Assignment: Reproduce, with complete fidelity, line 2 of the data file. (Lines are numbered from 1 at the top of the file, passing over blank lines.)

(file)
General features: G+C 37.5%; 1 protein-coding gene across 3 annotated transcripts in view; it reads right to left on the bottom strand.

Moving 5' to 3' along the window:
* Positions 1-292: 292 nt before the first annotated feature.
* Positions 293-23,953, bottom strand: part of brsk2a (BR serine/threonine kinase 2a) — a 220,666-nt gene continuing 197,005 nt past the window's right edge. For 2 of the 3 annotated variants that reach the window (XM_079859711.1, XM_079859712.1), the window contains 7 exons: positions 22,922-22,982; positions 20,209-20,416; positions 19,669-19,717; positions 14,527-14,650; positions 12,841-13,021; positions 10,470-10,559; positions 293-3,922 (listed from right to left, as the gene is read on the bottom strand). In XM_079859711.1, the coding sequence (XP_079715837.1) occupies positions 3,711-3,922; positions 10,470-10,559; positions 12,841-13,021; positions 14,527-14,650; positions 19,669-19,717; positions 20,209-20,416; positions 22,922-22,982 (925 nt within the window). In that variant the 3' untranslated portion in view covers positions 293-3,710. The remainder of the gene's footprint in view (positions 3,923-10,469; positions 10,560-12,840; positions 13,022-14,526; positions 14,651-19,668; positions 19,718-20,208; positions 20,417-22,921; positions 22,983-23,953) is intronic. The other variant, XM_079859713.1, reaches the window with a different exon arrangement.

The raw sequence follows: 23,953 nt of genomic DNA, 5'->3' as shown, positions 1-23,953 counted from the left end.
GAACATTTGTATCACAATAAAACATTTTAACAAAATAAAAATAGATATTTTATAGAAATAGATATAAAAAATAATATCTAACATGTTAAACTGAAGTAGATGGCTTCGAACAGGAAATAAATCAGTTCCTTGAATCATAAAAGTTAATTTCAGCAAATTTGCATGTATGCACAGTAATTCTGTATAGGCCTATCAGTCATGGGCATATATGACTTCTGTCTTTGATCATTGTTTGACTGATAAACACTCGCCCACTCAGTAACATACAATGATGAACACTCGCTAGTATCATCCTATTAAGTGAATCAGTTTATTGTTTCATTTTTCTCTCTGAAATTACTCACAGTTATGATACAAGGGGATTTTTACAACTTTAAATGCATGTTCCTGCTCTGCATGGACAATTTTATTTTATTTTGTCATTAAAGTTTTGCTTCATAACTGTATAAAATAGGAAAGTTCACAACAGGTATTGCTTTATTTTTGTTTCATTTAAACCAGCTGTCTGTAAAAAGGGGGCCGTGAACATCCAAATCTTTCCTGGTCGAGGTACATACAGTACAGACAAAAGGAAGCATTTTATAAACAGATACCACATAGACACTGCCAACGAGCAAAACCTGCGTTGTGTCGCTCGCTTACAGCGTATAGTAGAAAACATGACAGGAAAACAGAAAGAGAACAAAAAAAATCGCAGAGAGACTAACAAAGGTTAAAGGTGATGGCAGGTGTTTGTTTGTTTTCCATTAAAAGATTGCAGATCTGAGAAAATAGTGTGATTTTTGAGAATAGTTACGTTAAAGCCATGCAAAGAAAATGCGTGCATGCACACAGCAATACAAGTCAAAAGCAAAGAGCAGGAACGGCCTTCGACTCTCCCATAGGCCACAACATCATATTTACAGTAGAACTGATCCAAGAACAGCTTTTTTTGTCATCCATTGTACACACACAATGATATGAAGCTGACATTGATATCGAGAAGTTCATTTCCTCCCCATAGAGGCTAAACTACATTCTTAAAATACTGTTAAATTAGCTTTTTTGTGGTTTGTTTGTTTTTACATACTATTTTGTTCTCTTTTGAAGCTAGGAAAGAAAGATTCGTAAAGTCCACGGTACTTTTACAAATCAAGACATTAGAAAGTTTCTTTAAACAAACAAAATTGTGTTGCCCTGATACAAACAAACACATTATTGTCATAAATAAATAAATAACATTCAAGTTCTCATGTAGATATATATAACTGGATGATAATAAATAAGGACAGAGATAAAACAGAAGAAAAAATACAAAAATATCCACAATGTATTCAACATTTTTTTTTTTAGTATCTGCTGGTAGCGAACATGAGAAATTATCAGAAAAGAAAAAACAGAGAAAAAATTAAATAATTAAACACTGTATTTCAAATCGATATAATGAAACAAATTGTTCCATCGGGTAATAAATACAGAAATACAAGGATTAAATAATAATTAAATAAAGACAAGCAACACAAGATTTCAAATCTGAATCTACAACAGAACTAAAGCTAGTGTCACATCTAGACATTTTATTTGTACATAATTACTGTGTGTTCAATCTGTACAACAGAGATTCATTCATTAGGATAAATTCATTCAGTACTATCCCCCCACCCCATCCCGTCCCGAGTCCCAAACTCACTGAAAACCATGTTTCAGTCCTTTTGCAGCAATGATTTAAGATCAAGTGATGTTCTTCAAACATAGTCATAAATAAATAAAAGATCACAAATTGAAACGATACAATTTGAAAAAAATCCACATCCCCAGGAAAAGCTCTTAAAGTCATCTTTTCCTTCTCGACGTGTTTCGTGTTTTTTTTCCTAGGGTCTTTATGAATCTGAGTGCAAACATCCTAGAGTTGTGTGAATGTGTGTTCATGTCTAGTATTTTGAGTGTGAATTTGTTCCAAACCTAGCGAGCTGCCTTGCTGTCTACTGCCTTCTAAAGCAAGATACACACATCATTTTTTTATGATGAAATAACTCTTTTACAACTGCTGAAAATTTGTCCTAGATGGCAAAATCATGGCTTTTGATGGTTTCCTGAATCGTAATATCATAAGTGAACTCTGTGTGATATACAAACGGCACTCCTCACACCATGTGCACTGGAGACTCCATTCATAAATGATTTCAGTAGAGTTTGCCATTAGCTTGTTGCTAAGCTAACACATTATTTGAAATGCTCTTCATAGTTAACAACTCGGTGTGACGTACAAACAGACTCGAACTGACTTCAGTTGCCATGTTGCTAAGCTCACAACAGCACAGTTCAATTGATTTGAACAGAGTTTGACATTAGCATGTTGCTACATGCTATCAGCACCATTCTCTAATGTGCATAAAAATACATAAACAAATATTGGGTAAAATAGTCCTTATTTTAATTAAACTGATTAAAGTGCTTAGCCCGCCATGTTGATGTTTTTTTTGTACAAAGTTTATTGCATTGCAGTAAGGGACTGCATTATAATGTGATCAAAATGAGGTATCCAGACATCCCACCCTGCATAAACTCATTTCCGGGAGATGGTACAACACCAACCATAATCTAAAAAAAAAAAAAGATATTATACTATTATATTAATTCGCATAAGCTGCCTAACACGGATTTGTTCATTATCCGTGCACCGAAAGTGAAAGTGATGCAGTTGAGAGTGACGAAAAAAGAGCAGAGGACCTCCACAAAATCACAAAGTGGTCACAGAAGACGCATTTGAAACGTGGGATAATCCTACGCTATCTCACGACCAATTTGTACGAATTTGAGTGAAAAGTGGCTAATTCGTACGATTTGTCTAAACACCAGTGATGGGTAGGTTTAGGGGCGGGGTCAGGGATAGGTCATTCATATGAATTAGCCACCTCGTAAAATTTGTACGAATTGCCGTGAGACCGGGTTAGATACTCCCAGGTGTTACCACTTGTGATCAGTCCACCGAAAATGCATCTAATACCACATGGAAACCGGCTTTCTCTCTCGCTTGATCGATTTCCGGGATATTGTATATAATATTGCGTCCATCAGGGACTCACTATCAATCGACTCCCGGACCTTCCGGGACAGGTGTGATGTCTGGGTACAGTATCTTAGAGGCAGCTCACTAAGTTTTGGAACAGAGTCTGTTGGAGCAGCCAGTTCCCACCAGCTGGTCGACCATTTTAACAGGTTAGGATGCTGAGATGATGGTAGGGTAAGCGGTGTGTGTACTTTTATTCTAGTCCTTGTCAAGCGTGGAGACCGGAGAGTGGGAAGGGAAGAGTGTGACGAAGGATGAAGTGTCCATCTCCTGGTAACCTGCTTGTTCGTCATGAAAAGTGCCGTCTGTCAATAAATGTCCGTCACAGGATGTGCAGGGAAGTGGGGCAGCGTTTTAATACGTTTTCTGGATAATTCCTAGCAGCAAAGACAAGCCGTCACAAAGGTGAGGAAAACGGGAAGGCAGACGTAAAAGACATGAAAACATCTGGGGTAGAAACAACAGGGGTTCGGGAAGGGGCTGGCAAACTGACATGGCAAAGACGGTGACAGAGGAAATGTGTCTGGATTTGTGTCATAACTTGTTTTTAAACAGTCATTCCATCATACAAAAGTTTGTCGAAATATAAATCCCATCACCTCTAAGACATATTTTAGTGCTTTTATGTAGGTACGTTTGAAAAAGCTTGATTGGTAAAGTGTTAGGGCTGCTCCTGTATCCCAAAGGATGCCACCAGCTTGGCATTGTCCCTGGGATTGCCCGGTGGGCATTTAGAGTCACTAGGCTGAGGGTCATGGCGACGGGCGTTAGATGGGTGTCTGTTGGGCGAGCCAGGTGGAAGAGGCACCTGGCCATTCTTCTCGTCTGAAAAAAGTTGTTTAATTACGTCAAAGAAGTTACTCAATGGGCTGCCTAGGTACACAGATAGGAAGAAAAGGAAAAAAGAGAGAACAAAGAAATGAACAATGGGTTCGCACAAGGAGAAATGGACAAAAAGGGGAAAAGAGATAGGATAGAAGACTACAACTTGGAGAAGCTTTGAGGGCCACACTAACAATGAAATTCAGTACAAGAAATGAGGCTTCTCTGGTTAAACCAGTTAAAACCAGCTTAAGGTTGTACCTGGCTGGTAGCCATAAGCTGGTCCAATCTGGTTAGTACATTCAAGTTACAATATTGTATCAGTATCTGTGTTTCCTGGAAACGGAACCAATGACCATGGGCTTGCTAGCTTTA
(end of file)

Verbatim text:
Moving 5' to 3' along the window: